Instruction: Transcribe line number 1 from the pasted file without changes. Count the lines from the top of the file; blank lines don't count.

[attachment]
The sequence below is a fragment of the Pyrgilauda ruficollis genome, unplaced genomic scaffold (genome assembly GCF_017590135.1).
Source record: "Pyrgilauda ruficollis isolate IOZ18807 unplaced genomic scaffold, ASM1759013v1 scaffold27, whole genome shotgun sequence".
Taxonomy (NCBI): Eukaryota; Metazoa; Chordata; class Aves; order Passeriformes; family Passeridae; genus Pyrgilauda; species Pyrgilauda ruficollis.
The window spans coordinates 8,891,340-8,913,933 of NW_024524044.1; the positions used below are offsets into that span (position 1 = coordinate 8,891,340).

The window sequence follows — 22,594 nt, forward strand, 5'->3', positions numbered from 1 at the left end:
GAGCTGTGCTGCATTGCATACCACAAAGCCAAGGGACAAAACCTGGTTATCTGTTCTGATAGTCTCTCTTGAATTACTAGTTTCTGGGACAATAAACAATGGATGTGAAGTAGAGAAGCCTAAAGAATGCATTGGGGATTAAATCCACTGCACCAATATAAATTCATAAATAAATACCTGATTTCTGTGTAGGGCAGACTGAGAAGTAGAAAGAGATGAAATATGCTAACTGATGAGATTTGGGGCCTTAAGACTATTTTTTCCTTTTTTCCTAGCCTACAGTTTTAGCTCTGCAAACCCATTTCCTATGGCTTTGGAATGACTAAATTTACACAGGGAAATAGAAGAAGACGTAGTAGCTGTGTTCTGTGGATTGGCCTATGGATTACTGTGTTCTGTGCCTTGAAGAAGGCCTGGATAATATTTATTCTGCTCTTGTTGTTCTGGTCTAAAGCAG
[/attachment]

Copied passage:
The sequence below is a fragment of the Pyrgilauda ruficollis genome, unplaced genomic scaffold (genome assembly GCF_017590135.1).